This is the third in the series featuring my fictionalized character Phyllis Wallace Lewis. Phyllis was a real person held as a slave by my ancestors in Kentucky (Down the River). She proved popular among readers so I invented a life for her to include Trace of Hope and now Taste of Freedom where she gets involved with the Underground Railroad before the Civil War.
Taste of Freedom is set when the Fugitive Slave Law is enacted in 1850 as a compromise between slave and free states to preserve the Union. The slave states, through their politicians and newspaper editors, complained that free states did not do enough to return fugitive slaves. As almost an afterthought in the Compromise of 1850 the law allowed slave holders to go north, seize suspected fugitives, take them to court, and render them back south. The purported fugitive was not entitled to speak on his or her behalf and was not entitled to counsel. Further, slave agents could demand the assistance of citizens in apprehending suspected fugitives. To refuse was a violation of law punishable by fine and imprisonment.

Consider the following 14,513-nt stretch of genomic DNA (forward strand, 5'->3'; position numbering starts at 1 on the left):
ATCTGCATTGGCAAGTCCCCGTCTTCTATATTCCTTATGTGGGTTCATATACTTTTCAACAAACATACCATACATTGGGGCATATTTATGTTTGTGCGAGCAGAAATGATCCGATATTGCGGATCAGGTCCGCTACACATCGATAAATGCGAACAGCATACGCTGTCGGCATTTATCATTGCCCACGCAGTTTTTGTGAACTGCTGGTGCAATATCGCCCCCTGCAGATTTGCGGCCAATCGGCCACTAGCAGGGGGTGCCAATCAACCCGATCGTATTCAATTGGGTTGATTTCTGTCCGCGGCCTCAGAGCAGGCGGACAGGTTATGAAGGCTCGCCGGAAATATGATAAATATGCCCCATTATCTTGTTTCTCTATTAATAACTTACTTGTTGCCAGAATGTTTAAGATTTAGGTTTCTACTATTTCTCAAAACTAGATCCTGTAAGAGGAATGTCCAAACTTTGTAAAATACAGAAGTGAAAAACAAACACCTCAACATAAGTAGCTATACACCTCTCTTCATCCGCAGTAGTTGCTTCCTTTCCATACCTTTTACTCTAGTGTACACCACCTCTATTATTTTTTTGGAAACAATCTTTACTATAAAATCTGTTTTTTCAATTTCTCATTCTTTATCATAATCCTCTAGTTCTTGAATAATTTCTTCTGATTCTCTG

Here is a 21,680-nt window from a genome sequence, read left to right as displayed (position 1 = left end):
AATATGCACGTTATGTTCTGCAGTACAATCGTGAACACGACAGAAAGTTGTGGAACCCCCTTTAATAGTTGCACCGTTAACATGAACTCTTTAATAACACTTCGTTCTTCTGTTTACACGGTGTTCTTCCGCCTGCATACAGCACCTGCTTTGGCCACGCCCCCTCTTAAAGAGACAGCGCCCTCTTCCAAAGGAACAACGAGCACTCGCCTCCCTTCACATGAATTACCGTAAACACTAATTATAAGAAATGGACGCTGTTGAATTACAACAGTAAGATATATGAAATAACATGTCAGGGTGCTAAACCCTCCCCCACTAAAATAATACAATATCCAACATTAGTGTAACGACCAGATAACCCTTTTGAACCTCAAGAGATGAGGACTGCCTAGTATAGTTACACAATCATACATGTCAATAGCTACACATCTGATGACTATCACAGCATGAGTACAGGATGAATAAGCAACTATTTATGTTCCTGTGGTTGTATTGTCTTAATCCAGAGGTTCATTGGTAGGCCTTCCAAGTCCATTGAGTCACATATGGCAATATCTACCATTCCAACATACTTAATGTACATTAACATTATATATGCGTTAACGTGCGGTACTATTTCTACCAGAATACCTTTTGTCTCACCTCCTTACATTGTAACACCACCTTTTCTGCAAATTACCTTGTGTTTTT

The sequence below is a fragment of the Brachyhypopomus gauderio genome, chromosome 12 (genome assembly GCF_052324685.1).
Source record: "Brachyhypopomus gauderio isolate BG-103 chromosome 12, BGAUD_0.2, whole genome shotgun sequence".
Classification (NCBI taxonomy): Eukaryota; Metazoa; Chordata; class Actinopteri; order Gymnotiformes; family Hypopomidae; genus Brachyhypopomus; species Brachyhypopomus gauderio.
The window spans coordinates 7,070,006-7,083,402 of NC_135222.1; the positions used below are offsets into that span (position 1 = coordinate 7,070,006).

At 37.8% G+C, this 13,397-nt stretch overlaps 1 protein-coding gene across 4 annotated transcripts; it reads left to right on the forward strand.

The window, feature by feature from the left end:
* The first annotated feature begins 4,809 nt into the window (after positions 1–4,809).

At first, the law was welcomed in the white North, but African Americans were terrified of being seized and taken south whether they were fugitives or not. Hundreds, perhaps thousands, just moved to Canada. Gradually, opposition to the law grew and some states enacted "personal liberty" laws and prohibited local officers from assisting in renditions. More whites joined the cause of abolition of slavery.
The Fugitive Slave Law along with events like Bleeding Kansas and the Dred Scot Decision that were drumbeats leading to secession and war.